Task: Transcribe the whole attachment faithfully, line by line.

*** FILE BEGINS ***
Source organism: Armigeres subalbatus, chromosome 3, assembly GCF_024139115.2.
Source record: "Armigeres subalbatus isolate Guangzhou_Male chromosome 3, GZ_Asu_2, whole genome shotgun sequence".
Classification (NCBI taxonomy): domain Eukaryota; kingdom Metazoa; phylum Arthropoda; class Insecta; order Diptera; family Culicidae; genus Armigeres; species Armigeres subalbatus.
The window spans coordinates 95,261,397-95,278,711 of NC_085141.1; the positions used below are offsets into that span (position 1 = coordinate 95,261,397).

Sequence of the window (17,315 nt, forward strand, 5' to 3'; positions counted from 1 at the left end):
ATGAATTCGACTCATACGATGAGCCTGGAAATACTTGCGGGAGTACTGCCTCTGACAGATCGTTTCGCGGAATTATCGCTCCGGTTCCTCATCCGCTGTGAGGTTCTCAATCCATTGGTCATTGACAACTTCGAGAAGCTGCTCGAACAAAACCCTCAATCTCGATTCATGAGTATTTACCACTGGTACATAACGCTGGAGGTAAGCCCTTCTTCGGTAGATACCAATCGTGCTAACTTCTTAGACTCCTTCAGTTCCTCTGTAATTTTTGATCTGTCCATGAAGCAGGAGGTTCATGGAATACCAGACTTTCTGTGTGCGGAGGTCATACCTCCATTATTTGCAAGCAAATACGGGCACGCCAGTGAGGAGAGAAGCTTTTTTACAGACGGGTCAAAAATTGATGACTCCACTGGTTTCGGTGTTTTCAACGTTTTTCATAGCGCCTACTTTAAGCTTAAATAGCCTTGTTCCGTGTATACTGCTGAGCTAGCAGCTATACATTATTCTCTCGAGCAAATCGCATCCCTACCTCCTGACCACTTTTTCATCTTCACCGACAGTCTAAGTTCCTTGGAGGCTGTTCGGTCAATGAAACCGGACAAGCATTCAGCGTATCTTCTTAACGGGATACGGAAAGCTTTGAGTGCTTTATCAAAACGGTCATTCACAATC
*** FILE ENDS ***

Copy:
Source organism: Armigeres subalbatus, chromosome 3, assembly GCF_024139115.2.
Source record: "Armigeres subalbatus isolate Guangzhou_Male chromosome 3, GZ_Asu_2, whole genome shotgun sequence".
Classification (NCBI taxonomy): domain Eukaryota; kingdom Metazoa; phylum Arthropoda; class Insecta; order Diptera; family Culicidae; genus Armigeres; species Armigeres subalbatus.
The window spans coordinates 95,261,397-95,278,711 of NC_085141.1; the positions used below are offsets into that span (position 1 = coordinate 95,261,397).

Sequence of the window (17,315 nt, forward strand, 5' to 3'; positions counted from 1 at the left end):
ATGAATTCGACTCATACGATGAGCCTGGAAATACTTGCGGGAGTACTGCCTCTGACAGATCGTTTCGCGGAATTATCGCTCCGGTTCCTCATCCGCTGTGAGGTTCTCAATCCATTGGTCATTGACAACTTCGAGAAGCTGCTCGAACAAAACCCTCAATCTCGATTCATGAGTATTTACCACTGGTACATAACGCTGGAGGTAAGCCCTTCTTCGGTAGATACCAATCGTGCTAACTTCTTAGACTCCTTCAGTTCCTCTGTAATTTTTGATCTGTCCATGAAGCAGGAGGTTCATGGAATACCAGACTTTCTGTGTGCGGAGGTCATACCTCCATTATTTGCAAGCAAATACGGGCACGCCAGTGAGGAGAGAAGCTTTTTTACAGACGGGTCAAAAATTGATGACTCCACTGGTTTCGGTGTTTTCAACGTTTTTCATAGCGCCTACTTTAAGCTTAAATAGCCTTGTTCCGTGTATACTGCTGAGCTAGCAGCTATACATTATTCTCTCGAGCAAATCGCATCCCTACCTCCTGACCACTTTTTCATCTTCACCGACAGTCTAAGTTCCTTGGAGGCTGTTCGGTCAATGAAACCGGACAAGCATTCAGCGTATCTTCTTAACGGGATACGGAAAGCTTTGAGTGCTTTATCAAAACGGTCATTCACAATC